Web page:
I come not to bury bonuses, but to praise them.
Yesterday the New York State Office of the Comptroller released itsannual report. The report is chock full of great tables and charts (seethis, this, and this). The key takeaways include these data points:
• The bonus pool for securities industry employees who work in New York City grew by 3 percent to $28.5 billion in 2014.
• The average bonus rose by 2 percent to $172,860 in 2014, the highest level since the financial crisis.
• The securities industry added 2,300 jobs in New York City in 2014, after years of downsizing.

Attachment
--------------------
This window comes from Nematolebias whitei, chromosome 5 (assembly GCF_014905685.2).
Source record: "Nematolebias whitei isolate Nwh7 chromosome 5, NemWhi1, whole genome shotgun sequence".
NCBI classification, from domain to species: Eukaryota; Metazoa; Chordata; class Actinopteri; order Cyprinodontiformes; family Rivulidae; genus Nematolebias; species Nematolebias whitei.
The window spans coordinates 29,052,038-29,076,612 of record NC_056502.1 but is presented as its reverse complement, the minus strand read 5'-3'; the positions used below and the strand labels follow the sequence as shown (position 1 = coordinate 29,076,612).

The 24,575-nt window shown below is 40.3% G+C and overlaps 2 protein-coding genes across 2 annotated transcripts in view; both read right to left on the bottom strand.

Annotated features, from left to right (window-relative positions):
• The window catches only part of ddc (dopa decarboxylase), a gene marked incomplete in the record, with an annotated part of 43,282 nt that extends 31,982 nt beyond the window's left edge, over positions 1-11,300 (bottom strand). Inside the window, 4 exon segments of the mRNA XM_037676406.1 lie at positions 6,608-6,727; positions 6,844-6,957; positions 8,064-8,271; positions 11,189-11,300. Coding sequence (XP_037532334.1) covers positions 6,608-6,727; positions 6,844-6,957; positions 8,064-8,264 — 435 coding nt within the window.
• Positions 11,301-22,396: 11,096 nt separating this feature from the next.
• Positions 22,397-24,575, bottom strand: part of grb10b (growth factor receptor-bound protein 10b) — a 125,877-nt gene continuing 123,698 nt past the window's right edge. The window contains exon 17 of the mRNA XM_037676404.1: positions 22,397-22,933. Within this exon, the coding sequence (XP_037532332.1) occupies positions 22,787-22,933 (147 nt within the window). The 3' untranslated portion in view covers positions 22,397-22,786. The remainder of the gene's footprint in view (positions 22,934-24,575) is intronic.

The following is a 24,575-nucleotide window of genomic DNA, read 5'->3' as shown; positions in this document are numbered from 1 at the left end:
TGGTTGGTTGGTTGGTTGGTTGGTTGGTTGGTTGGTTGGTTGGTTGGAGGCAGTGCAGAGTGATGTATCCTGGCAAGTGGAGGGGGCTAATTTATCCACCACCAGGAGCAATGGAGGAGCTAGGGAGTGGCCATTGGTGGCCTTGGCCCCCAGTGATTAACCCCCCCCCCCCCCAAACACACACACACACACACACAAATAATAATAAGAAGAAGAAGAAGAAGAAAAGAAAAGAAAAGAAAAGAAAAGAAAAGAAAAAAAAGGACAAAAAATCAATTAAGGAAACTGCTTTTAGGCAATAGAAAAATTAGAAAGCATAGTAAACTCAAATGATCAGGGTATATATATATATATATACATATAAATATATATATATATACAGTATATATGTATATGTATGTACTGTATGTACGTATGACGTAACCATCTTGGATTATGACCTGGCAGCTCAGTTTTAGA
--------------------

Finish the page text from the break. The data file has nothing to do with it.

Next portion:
• The cost of legal settlements related to the 2008 financial crisis continues to be a drag on Wall Street profits.
Two factors have made Wall Street bonuses a contentious issue: The size of the payouts, and that they were awarded in so many companies that had been bailed out.
I have been highly critical of both Wall Street and the bailout of banks during the crisis. However, it’s important to distinguish how Wall Street’s rank and file employees are compensated from what senior management “got away with.” Most professionals understand this difference intuitively, but much of the public and many elected representatives do not. They view enormous bonuses as a sign of excess or corruption.
As a denizen of the Street for a few decades, I’ve received bonuses big and small. The bonus structure on Wall Street serves three primary purposes: Continues here